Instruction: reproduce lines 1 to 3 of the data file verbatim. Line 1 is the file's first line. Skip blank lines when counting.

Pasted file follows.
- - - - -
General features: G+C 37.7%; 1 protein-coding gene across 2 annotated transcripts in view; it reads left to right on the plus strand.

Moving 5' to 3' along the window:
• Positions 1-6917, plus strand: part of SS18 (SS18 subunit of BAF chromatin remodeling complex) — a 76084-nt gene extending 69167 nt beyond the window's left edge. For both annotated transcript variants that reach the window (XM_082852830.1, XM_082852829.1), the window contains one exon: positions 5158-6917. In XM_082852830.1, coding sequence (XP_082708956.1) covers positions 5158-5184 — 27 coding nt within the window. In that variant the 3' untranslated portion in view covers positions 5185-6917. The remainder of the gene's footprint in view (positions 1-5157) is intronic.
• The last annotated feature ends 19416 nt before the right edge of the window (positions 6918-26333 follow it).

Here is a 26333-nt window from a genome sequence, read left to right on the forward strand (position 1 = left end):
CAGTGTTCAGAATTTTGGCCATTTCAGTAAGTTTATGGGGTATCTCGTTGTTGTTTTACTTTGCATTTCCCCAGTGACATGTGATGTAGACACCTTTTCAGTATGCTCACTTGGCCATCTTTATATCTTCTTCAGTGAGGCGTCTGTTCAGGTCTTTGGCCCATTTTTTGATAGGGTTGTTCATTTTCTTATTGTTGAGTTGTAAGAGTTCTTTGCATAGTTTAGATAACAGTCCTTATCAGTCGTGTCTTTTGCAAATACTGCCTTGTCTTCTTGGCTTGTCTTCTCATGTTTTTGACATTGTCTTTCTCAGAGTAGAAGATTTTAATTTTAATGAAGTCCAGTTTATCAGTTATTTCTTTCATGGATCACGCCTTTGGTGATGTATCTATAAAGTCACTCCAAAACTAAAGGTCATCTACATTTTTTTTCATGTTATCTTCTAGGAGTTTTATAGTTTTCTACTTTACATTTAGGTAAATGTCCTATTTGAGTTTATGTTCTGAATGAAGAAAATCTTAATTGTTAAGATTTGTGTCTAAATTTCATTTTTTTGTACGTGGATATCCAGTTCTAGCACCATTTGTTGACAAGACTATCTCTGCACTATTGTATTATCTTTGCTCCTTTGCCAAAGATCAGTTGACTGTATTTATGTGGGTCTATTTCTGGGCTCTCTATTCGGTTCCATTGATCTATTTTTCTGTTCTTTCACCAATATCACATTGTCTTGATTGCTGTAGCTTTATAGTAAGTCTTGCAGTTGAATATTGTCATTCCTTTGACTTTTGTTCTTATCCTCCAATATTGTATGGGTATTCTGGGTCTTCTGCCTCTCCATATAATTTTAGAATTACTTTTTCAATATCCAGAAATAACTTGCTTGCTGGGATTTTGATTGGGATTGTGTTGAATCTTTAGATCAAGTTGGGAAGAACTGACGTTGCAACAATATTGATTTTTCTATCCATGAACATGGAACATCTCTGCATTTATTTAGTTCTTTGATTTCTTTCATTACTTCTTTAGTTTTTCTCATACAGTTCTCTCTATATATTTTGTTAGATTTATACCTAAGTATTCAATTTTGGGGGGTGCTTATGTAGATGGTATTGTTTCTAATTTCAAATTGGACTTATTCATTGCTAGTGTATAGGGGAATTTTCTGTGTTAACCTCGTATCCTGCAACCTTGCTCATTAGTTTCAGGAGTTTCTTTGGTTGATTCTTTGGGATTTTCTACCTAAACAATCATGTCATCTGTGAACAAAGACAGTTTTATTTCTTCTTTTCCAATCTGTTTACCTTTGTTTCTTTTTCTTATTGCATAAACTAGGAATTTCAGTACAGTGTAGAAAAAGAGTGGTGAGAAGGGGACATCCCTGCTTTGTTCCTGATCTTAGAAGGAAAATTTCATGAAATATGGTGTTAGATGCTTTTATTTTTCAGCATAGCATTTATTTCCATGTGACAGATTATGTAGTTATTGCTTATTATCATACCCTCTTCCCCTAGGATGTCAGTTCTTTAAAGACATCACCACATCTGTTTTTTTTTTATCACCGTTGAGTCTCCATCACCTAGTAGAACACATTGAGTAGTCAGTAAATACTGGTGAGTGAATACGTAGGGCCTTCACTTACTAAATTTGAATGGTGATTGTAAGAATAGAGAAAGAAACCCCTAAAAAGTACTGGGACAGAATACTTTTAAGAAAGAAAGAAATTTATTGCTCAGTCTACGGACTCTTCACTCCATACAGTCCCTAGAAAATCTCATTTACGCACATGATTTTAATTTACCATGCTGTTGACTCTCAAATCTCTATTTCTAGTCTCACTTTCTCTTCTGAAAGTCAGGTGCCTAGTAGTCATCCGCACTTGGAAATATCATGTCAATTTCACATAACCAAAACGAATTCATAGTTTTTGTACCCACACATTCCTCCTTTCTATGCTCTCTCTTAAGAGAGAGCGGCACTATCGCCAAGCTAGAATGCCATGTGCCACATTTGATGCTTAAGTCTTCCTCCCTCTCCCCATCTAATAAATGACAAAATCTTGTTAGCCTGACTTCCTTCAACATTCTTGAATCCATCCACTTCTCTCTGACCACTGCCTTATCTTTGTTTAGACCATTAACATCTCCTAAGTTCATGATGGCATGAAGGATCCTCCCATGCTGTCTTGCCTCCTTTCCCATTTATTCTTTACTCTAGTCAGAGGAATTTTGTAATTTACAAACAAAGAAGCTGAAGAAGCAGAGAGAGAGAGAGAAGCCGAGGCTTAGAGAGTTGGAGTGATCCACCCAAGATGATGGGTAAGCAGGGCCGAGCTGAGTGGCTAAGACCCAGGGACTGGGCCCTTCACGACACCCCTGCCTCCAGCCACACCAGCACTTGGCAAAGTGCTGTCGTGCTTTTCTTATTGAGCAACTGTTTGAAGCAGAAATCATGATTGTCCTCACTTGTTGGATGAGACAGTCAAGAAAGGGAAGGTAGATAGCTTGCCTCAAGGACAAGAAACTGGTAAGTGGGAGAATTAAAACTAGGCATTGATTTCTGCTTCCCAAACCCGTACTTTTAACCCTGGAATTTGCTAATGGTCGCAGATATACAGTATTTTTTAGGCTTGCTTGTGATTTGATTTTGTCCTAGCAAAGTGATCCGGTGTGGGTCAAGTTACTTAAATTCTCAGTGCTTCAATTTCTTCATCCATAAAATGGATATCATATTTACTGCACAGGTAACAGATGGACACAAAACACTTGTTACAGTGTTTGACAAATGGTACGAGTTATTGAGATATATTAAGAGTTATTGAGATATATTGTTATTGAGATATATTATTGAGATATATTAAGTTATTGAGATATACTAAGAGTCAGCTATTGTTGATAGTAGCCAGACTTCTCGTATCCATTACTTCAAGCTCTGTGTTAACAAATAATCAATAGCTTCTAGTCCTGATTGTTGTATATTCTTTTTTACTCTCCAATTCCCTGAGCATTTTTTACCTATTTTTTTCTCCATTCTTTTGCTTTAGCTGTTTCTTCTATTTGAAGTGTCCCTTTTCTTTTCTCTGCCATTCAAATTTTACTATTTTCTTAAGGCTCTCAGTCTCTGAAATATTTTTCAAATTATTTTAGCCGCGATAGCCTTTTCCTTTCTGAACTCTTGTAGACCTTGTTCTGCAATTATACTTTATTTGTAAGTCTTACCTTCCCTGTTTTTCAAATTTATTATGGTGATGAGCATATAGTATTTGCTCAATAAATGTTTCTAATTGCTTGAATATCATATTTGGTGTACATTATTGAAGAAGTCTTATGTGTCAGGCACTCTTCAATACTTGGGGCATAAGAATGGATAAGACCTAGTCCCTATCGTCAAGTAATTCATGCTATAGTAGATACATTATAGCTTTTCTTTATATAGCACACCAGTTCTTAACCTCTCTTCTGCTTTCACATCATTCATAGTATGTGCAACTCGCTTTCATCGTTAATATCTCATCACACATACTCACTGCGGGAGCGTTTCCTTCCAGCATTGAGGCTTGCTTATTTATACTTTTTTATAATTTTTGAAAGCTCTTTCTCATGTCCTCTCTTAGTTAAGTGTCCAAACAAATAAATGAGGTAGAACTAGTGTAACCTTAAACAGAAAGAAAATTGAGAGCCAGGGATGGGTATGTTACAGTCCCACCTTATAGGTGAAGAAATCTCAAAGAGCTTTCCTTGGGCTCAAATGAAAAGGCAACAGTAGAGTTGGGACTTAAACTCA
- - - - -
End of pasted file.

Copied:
General features: G+C 37.7%; 1 protein-coding gene across 2 annotated transcripts in view; it reads left to right on the plus strand.

Moving 5' to 3' along the window:
• Positions 1-6917, plus strand: part of SS18 (SS18 subunit of BAF chromatin remodeling complex) — a 76084-nt gene extending 69167 nt beyond the window's left edge. For both annotated transcript variants that reach the window (XM_082852830.1, XM_082852829.1), the window contains one exon: positions 5158-6917. In XM_082852830.1, coding sequence (XP_082708956.1) covers positions 5158-5184 — 27 coding nt within the window. In that variant the 3' untranslated portion in view covers positions 5185-6917. The remainder of the gene's footprint in view (positions 1-5157) is intronic.